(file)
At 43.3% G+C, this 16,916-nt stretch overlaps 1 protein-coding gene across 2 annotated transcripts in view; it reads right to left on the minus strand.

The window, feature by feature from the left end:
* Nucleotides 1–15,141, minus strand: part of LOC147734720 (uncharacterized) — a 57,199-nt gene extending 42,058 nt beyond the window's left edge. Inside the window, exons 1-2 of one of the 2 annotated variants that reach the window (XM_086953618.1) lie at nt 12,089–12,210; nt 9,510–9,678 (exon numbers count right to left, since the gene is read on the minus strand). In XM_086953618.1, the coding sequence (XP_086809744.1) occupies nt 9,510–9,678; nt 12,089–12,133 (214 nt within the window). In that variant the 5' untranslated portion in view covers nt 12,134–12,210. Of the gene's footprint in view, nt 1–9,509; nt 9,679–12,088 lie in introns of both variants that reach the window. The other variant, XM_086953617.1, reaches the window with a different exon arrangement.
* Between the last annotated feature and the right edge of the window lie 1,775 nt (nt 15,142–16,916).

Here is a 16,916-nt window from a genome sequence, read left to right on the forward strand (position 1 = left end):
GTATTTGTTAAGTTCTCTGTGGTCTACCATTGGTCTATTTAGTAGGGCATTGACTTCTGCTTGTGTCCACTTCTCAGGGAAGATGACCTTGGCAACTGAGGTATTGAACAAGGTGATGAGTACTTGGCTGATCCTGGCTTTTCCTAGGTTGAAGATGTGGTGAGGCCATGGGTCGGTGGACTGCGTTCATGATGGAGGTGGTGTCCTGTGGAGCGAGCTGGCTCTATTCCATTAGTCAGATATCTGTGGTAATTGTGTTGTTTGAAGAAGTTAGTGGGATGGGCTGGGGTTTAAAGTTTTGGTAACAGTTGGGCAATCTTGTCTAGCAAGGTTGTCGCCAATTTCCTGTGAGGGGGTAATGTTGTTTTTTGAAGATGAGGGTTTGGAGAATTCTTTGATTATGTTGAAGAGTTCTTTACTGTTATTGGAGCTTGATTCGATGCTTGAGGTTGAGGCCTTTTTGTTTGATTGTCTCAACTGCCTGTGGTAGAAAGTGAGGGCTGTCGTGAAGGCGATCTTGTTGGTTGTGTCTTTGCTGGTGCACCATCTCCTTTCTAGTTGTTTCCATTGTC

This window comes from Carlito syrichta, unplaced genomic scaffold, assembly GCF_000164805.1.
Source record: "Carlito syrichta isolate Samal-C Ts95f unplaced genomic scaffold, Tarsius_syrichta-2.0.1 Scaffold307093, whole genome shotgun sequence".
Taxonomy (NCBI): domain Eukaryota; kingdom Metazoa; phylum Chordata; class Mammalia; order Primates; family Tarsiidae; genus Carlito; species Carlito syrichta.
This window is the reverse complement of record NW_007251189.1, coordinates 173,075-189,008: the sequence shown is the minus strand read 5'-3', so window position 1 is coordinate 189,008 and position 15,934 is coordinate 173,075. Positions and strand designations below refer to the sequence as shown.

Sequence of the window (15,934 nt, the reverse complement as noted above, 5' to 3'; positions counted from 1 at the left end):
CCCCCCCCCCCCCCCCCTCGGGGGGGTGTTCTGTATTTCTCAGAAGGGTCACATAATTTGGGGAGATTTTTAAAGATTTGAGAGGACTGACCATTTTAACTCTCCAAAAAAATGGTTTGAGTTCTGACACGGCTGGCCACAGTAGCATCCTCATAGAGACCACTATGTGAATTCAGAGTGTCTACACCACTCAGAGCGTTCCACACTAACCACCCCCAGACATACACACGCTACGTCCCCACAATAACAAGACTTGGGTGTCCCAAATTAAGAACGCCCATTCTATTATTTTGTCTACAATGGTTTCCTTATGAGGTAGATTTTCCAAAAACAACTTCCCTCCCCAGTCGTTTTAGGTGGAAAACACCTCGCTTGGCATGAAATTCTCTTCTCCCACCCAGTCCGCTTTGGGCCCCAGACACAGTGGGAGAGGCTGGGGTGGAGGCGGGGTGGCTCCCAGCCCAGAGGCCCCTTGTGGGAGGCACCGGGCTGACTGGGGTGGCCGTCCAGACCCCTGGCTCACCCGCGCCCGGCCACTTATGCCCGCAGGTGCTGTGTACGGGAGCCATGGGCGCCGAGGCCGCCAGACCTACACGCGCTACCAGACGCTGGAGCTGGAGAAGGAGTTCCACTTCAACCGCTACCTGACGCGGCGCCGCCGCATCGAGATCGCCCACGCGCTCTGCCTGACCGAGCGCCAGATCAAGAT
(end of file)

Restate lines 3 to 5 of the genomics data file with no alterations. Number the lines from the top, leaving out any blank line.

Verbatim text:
* Nucleotides 1–15,141, minus strand: part of LOC147734720 (uncharacterized) — a 57,199-nt gene extending 42,058 nt beyond the window's left edge. Inside the window, exons 1-2 of one of the 2 annotated variants that reach the window (XM_086953618.1) lie at nt 12,089–12,210; nt 9,510–9,678 (exon numbers count right to left, since the gene is read on the minus strand). In XM_086953618.1, the coding sequence (XP_086809744.1) occupies nt 9,510–9,678; nt 12,089–12,133 (214 nt within the window). In that variant the 5' untranslated portion in view covers nt 12,134–12,210. Of the gene's footprint in view, nt 1–9,509; nt 9,679–12,088 lie in introns of both variants that reach the window. The other variant, XM_086953617.1, reaches the window with a different exon arrangement.
* Between the last annotated feature and the right edge of the window lie 1,775 nt (nt 15,142–16,916).

Here is a 16,916-nt window from a genome sequence, read left to right on the forward strand (position 1 = left end):